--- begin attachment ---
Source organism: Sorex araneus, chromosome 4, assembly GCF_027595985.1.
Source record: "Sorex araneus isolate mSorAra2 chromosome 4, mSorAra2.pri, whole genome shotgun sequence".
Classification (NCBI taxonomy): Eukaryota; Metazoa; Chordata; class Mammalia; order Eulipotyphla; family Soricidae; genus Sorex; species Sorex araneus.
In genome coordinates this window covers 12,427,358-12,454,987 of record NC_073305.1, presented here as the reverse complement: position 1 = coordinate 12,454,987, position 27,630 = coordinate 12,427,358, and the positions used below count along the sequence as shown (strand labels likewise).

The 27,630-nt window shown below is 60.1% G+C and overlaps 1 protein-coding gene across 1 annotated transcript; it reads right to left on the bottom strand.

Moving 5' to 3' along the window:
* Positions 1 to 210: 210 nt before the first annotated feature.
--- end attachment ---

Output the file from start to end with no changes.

Source organism: Sorex araneus, chromosome 4, assembly GCF_027595985.1.
Source record: "Sorex araneus isolate mSorAra2 chromosome 4, mSorAra2.pri, whole genome shotgun sequence".
Classification (NCBI taxonomy): Eukaryota; Metazoa; Chordata; class Mammalia; order Eulipotyphla; family Soricidae; genus Sorex; species Sorex araneus.
In genome coordinates this window covers 12,427,358-12,454,987 of record NC_073305.1, presented here as the reverse complement: position 1 = coordinate 12,454,987, position 27,630 = coordinate 12,427,358, and the positions used below count along the sequence as shown (strand labels likewise).

The 27,630-nt window shown below is 60.1% G+C and overlaps 1 protein-coding gene across 1 annotated transcript; it reads right to left on the bottom strand.

Moving 5' to 3' along the window:
* Positions 1 to 210: 210 nt before the first annotated feature.